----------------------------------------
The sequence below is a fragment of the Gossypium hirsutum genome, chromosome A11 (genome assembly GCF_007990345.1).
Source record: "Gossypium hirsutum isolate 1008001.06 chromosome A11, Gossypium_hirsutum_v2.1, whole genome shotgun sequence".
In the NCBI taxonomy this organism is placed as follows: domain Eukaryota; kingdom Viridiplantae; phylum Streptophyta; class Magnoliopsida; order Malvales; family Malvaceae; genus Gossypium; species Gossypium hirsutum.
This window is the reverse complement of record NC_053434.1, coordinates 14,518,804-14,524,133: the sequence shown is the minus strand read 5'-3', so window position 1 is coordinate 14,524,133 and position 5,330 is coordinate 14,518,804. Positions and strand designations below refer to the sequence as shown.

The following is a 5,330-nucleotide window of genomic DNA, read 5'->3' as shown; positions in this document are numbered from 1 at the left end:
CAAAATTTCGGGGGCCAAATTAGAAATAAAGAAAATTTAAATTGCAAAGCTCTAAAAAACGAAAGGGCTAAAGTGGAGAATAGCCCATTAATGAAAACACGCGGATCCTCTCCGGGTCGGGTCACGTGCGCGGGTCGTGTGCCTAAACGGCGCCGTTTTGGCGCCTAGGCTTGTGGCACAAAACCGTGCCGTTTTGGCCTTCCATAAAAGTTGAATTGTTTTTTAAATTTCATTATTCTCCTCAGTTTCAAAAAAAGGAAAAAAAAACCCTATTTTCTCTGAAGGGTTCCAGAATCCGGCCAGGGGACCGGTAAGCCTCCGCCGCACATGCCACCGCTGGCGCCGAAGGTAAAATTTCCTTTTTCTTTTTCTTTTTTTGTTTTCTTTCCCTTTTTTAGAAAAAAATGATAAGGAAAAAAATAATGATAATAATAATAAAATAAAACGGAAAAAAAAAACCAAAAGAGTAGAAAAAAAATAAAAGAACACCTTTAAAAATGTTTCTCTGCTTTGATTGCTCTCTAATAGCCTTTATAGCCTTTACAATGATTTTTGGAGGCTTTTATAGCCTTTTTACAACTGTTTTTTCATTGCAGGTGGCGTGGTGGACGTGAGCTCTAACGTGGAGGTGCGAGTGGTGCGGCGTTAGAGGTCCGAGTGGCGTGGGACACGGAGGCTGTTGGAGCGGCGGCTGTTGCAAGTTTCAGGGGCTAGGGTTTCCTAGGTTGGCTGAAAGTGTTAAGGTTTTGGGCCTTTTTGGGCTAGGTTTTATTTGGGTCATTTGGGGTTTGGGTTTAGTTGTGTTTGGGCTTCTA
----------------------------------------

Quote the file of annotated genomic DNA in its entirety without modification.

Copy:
The sequence below is a fragment of the Gossypium hirsutum genome, chromosome A11 (genome assembly GCF_007990345.1).
Source record: "Gossypium hirsutum isolate 1008001.06 chromosome A11, Gossypium_hirsutum_v2.1, whole genome shotgun sequence".
In the NCBI taxonomy this organism is placed as follows: domain Eukaryota; kingdom Viridiplantae; phylum Streptophyta; class Magnoliopsida; order Malvales; family Malvaceae; genus Gossypium; species Gossypium hirsutum.
This window is the reverse complement of record NC_053434.1, coordinates 14,518,804-14,524,133: the sequence shown is the minus strand read 5'-3', so window position 1 is coordinate 14,524,133 and position 5,330 is coordinate 14,518,804. Positions and strand designations below refer to the sequence as shown.

The following is a 5,330-nucleotide window of genomic DNA, read 5'->3' as shown; positions in this document are numbered from 1 at the left end:
CAAAATTTCGGGGGCCAAATTAGAAATAAAGAAAATTTAAATTGCAAAGCTCTAAAAAACGAAAGGGCTAAAGTGGAGAATAGCCCATTAATGAAAACACGCGGATCCTCTCCGGGTCGGGTCACGTGCGCGGGTCGTGTGCCTAAACGGCGCCGTTTTGGCGCCTAGGCTTGTGGCACAAAACCGTGCCGTTTTGGCCTTCCATAAAAGTTGAATTGTTTTTTAAATTTCATTATTCTCCTCAGTTTCAAAAAAAGGAAAAAAAAACCCTATTTTCTCTGAAGGGTTCCAGAATCCGGCCAGGGGACCGGTAAGCCTCCGCCGCACATGCCACCGCTGGCGCCGAAGGTAAAATTTCCTTTTTCTTTTTCTTTTTTTGTTTTCTTTCCCTTTTTTAGAAAAAAATGATAAGGAAAAAAATAATGATAATAATAATAAAATAAAACGGAAAAAAAAAACCAAAAGAGTAGAAAAAAAATAAAAGAACACCTTTAAAAATGTTTCTCTGCTTTGATTGCTCTCTAATAGCCTTTATAGCCTTTACAATGATTTTTGGAGGCTTTTATAGCCTTTTTACAACTGTTTTTTCATTGCAGGTGGCGTGGTGGACGTGAGCTCTAACGTGGAGGTGCGAGTGGTGCGGCGTTAGAGGTCCGAGTGGCGTGGGACACGGAGGCTGTTGGAGCGGCGGCTGTTGCAAGTTTCAGGGGCTAGGGTTTCCTAGGTTGGCTGAAAGTGTTAAGGTTTTGGGCCTTTTTGGGCTAGGTTTTATTTGGGTCATTTGGGGTTTGGGTTTAGTTGTGTTTGGGCTTCTA